Killing for God
In the mid 60s, Ervil began to lust after power. He and the reserved Joel had come to loggerheads over Ervil's antics many times over the years, including Ervil's appropriation of other men's wives, Anderson writes.
The physical location of the brothers' power play was a beachfront settlement in Baja California called Los Molinos, which Joel founded in 1964. The property consisted of 8,500 acres, including nine miles fronting the beach. Several dozen Mexican and American Firstborners lived on the property, where they constructed adobe huts, planted wheat fields, and raised goats.
Joel and Ervil had clashing visions on how to use the land, according to Bradlee and Van Atta. While Joel envisioned it as an agricultural paradise where poor Mormons could work on a communal farm, Ervil saw its potential as a tourist paradise.
Despite Joel's opposition, Ervil wooed investors with his millionaire's dream, meeting with moneymen in the States and flying them down to tour the oceanfront, pointing out where the resorts and yacht club would go.
The church had been broke for years because Ervil had brought in truckloads of Mexican converts at a faster rate than the colony could feed and clothe them. He tried a number of get-rich-quick schemes to support the LeBaron ministry over the years, including a gambling trip to Las Vegas, a fish-selling business, and harvesting pine nuts from national forests in California.
Once, when a potential deal was going sour in Utah, Ervil told a man he'd throw in a couple of nubile women from his flock if he'd "join his ball team," according to Bradlee and Van Atta. The offer deeply offended the man, a mainstream Mormon and family man, who walked away from the negotiations.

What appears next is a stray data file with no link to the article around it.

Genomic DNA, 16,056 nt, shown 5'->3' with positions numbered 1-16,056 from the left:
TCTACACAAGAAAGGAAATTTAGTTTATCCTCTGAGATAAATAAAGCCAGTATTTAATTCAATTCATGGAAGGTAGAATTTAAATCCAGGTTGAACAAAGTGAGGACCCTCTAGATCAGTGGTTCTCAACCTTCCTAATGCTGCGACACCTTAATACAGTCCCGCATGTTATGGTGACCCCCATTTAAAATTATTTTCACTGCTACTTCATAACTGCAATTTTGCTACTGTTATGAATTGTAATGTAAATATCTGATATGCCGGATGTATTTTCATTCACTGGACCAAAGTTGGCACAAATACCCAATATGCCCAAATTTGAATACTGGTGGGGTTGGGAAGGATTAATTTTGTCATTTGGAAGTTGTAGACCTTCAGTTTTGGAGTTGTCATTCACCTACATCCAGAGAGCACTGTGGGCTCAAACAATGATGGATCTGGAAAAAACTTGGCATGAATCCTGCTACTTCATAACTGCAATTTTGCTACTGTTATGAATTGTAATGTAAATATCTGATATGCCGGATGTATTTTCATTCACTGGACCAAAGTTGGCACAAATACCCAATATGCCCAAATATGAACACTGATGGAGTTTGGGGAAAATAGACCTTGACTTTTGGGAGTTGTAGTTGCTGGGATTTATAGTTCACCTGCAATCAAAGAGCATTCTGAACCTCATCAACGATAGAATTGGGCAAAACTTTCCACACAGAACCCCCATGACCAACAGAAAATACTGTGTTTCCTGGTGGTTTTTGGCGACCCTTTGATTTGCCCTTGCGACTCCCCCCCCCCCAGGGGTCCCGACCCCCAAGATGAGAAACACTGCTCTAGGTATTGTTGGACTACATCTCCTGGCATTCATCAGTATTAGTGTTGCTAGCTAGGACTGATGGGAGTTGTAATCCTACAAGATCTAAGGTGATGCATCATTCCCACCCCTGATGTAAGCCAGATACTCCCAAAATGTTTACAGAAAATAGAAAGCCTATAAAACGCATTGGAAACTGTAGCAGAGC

But while the money schemes failed one by one and cult members were forced to wear rags and eat meals of porridge, Ervil, who was skimming funds from church coffers, was zipping around the colony's dirt roads in a gold Impala and wearing flashy suits. Cult members who held outside jobs were required to tithe 10% of their wages to the ministry, and Ervil was the one who collected these payments.
When Firstborners questioned him about the car - which they'd dubbed the "Golden Calf"- he said God told him to buy it because it would impress potential converts.
After a while, Ervil's quest for power took a dark turn. When he wasn't chasing skirts or spending the flock's money on new shoes, he was nose-deep in the Old Testament, and he'd come to believe that he had the right - like the prophets of old - to strike down people who disobeyed him.
In Moses' time, breaking the 10 Commandments was punishable by death, and Ervil reasoned that the same rules should apply in the LeBarons' dusty Baja California fiefdom as well. He came up with a series of decrees based on the 10 Commandments, which he called Civil Law, and appointed himself the law's chief enforcer. He decreed that people would die for breaking Civil Law.
His congregation noticed the cold gleam in Ervil's eye as he detailed the ancient death rituals he would apply to transgressors - disembowelment, stoning, and beheading - and shrank bank in their pews. They were getting their first glimpses of Ervil's derangement. It would only get worse.